Bachelor of Laws/Bachelor of Global Studies
2015 Shine Lawyers Torts Moot Competition
The competition, held by the QUT School of Law in conjunction with leading law firm Shine Lawyers, took place from 3-7 August 2015 at the Queensland University of Technology, Garden Point campus in Brisbane.
Even though the team didn't win the competition, ‘Our students were third year law students competing against fourth and fifth year students from other universities. Our students are to be congratulated, and I have no doubt that they will be more seasoned mooters in the future. They should from a good base of experience and knowledge for future mooting both within the university and for inter-university mooting,' said Graham Thomas QC, the Legal Profession Mentor and the moot coach of the team.
We spoke to Claire about the competition.
I can't emphasise what an important experience mooting is to any law student. Accept the challenge and you might surprise yourself.
I chose to participate in the competition because I love mooting both in the exercise of creating a case and orally presenting it. I have participated in the internal criminal law mooting competitions for the past two years, but I wanted the opportunity to refine my skills and apply them in different areas of law. The QUT moot was an excellent place to do this, as we would be able to see how external students approach mooting in the area of tort law.
Yes, in the sense that I expected to be challenged by the law, other competitors and the judges. However, outside of this, I had no idea what to expect. No students from ACU had had the opportunity to represent the university at this level so in this sense we were walking in blind.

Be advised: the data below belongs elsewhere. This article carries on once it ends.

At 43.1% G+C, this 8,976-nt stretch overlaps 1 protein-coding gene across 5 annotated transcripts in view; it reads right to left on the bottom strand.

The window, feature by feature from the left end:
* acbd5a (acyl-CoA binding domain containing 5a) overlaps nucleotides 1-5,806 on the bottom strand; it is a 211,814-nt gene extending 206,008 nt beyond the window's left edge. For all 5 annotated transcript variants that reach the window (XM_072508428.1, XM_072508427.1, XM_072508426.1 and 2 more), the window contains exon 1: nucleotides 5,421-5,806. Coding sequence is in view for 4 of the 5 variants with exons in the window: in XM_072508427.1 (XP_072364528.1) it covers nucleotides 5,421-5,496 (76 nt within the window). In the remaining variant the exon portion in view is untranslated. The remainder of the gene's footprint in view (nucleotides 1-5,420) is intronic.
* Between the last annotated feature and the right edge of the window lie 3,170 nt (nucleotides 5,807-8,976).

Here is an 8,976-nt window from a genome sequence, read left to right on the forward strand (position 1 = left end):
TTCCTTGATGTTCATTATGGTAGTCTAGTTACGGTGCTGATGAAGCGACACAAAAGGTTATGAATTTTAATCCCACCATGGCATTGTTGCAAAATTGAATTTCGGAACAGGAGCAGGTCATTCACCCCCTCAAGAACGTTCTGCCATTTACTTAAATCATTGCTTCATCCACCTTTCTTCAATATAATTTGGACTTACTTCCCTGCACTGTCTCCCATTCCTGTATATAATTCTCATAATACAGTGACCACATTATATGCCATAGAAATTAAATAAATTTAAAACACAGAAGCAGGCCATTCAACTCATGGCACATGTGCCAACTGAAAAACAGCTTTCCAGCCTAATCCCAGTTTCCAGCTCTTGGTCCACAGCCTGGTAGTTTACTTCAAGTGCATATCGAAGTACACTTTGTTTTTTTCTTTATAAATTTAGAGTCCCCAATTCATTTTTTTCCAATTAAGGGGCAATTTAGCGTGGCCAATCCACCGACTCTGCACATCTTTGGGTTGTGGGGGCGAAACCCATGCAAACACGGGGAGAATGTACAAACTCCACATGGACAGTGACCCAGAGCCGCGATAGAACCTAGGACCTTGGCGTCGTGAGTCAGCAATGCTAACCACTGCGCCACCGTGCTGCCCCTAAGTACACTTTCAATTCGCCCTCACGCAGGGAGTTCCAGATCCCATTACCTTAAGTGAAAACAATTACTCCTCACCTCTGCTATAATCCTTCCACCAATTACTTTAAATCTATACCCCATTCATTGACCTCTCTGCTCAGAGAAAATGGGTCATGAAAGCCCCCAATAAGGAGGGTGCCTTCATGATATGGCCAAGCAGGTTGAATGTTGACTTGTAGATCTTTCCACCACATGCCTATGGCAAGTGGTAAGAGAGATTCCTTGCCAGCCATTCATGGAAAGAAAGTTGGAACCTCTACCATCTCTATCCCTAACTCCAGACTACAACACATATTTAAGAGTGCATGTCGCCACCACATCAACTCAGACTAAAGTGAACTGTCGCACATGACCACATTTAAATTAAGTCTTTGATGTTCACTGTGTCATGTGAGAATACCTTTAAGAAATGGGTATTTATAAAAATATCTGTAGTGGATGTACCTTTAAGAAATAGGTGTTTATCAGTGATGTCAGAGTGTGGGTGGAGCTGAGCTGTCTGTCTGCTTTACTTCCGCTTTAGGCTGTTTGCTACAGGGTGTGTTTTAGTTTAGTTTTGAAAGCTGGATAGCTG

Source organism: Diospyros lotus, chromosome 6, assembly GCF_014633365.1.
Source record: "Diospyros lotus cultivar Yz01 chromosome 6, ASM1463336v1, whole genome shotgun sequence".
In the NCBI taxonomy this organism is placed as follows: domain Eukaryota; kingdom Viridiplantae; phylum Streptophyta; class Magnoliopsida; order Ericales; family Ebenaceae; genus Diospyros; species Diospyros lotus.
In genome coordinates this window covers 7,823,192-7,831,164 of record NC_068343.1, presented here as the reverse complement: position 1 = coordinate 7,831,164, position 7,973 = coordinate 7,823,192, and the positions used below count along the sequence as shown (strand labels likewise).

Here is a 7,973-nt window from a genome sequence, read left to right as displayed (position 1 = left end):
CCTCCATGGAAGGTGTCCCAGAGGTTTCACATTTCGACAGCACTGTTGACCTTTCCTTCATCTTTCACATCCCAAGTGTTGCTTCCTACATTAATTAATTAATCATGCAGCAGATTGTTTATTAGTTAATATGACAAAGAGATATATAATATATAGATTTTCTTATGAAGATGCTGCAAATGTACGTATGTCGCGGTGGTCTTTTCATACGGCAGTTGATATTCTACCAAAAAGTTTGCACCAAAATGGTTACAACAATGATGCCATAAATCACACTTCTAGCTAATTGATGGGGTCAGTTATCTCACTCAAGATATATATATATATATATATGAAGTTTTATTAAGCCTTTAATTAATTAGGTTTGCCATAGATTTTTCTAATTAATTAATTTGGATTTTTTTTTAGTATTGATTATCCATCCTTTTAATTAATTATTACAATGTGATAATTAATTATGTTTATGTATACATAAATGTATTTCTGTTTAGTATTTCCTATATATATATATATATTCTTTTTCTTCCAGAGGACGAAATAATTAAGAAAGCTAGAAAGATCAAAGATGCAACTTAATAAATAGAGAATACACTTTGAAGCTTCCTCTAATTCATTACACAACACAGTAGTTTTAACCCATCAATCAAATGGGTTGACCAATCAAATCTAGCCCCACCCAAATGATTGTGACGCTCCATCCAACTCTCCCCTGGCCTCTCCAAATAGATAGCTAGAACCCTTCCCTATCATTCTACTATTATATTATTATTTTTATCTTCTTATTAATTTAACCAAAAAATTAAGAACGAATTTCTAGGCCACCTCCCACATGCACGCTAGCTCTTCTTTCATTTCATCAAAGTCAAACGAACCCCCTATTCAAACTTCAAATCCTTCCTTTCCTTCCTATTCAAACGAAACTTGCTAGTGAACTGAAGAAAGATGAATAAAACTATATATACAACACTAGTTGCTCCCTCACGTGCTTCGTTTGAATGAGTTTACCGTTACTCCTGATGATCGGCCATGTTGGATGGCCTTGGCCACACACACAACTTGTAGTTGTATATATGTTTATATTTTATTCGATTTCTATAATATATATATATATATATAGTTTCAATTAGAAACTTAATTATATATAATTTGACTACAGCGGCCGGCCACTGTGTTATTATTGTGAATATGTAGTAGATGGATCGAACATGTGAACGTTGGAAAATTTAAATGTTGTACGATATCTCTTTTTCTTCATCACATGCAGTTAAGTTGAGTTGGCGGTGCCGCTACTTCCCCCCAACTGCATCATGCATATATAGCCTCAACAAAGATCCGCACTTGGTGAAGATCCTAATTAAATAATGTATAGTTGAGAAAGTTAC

For any law student, knowing the law is only a small part of the skill set required to succeed. To get the most out of this information, you need to know how to apply it to a unique set of facts and be able to argue for a particular application of the law to support the outcome you want. Mooting tests all three of these skills in a practical environment. Being able to see the law applied in ‘reality' in turn cements an understanding of legal principles learned in the traditional classroom environment.
The four of us, and Graham Thomas as our coach, worked together well. The week was constantly demanding. When we weren't competing or sleeping, we were working to prepare for our next round. While only two of us presented in any given match, there was far more work to do than the two speakers could manage. We created a system where the two team members who weren't competing would do the prep work so that the mooting pair could work on their arguments. Despite how much work and stress was required, we had a lot of fun working through it together. I feel privileged to have had the opportunity to have worked with such an intelligent and dedicated team who made the experience a memorable one.
From the other competitors, I have gained an insight into the standard required to excel, and I will take these lessons and apply them in future moots. The week has confirmed for me that mooting is something I want to continue pursuing heading into the rest of my degree, and I'm looking forward to the next competition.
Both challenging and rewarding. A lot of work went into the competition and a lot of sleep was loss during the week and those in the lead up to it but the experience was worth it. All of us are stronger mooters and have deeper understandings of the relevant areas of law as a result.
Absolutely. Mooting is not just for students looking to become barristers in the future, it's an invaluable experience for everyone studying law. Whether you like it or not, public speaking is inevitable in life. Outside of your university experience, you are not likely to have such an environment where you can develop presentation skills in such a controlled or supportive environment before you're expected to utilise them in practice.
Don't let fear deprive you of such an incredible experience. When I talk to first years and prospective students, many of them see mooting as an intimidating exercise and want to know how to avoid it. As somebody who is extremely introverted, I had the same attitude at the start of my degree. Now, having seen how much I've grown personally and academically since my first mooting competition, I can't emphasise what an important experience it is to any law student. Accept the challenge and you might surprise yourself.
Thank you to ACU, Thomas More Law School, Melissa Passarelli at the St Patrick's Law Students' Society for making the trip possible.
Page last updated: 2017-10-27
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